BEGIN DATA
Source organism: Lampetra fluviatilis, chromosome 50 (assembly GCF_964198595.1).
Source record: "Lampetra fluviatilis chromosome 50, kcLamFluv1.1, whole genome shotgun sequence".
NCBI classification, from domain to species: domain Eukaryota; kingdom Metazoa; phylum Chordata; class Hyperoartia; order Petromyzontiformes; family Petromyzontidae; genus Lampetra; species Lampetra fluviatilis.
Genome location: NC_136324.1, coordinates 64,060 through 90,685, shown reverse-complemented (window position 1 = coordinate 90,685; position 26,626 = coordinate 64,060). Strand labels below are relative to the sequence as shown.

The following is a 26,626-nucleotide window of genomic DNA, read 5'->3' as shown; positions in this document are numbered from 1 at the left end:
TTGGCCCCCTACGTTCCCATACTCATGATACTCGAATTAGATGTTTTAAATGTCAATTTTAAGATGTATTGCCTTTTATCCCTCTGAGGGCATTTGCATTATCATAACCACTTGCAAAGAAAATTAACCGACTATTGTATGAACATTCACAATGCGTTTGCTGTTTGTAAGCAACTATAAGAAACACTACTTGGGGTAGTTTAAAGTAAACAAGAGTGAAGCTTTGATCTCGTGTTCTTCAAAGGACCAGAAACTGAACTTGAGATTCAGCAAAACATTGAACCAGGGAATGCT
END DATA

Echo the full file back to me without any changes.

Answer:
Source organism: Lampetra fluviatilis, chromosome 50 (assembly GCF_964198595.1).
Source record: "Lampetra fluviatilis chromosome 50, kcLamFluv1.1, whole genome shotgun sequence".
NCBI classification, from domain to species: domain Eukaryota; kingdom Metazoa; phylum Chordata; class Hyperoartia; order Petromyzontiformes; family Petromyzontidae; genus Lampetra; species Lampetra fluviatilis.
Genome location: NC_136324.1, coordinates 64,060 through 90,685, shown reverse-complemented (window position 1 = coordinate 90,685; position 26,626 = coordinate 64,060). Strand labels below are relative to the sequence as shown.

The following is a 26,626-nucleotide window of genomic DNA, read 5'->3' as shown; positions in this document are numbered from 1 at the left end:
TTGGCCCCCTACGTTCCCATACTCATGATACTCGAATTAGATGTTTTAAATGTCAATTTTAAGATGTATTGCCTTTTATCCCTCTGAGGGCATTTGCATTATCATAACCACTTGCAAAGAAAATTAACCGACTATTGTATGAACATTCACAATGCGTTTGCTGTTTGTAAGCAACTATAAGAAACACTACTTGGGGTAGTTTAAAGTAAACAAGAGTGAAGCTTTGATCTCGTGTTCTTCAAAGGACCAGAAACTGAACTTGAGATTCAGCAAAACATTGAACCAGGGAATGCT